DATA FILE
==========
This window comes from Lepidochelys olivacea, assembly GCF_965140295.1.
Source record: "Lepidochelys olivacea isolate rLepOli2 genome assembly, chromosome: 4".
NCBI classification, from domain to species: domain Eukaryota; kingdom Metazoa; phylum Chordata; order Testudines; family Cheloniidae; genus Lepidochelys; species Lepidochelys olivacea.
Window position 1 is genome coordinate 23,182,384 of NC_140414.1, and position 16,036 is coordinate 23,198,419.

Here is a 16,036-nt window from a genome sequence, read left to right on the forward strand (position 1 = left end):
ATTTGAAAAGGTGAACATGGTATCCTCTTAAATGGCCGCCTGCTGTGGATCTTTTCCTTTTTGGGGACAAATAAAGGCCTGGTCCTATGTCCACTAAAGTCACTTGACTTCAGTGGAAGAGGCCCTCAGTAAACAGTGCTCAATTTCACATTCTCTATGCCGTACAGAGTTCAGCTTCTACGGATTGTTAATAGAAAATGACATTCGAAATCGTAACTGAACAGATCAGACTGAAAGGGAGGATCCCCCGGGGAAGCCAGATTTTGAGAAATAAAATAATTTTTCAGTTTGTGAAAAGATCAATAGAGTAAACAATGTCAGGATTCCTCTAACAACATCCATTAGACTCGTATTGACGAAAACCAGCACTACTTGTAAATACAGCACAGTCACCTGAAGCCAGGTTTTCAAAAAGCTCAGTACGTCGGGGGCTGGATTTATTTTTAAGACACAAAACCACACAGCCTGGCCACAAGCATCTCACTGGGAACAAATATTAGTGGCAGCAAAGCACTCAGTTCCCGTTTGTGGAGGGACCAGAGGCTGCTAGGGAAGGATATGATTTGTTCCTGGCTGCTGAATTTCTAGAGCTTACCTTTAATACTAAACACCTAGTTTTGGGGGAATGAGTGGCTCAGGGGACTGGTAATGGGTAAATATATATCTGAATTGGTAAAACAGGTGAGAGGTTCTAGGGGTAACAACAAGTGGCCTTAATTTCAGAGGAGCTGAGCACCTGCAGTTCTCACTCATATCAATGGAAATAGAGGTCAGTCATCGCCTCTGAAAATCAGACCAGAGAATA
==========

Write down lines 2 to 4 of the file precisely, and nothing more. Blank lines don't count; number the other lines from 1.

Source record: "Lepidochelys olivacea isolate rLepOli2 genome assembly, chromosome: 4".
NCBI classification, from domain to species: domain Eukaryota; kingdom Metazoa; phylum Chordata; order Testudines; family Cheloniidae; genus Lepidochelys; species Lepidochelys olivacea.
Window position 1 is genome coordinate 23,182,384 of NC_140414.1, and position 16,036 is coordinate 23,198,419.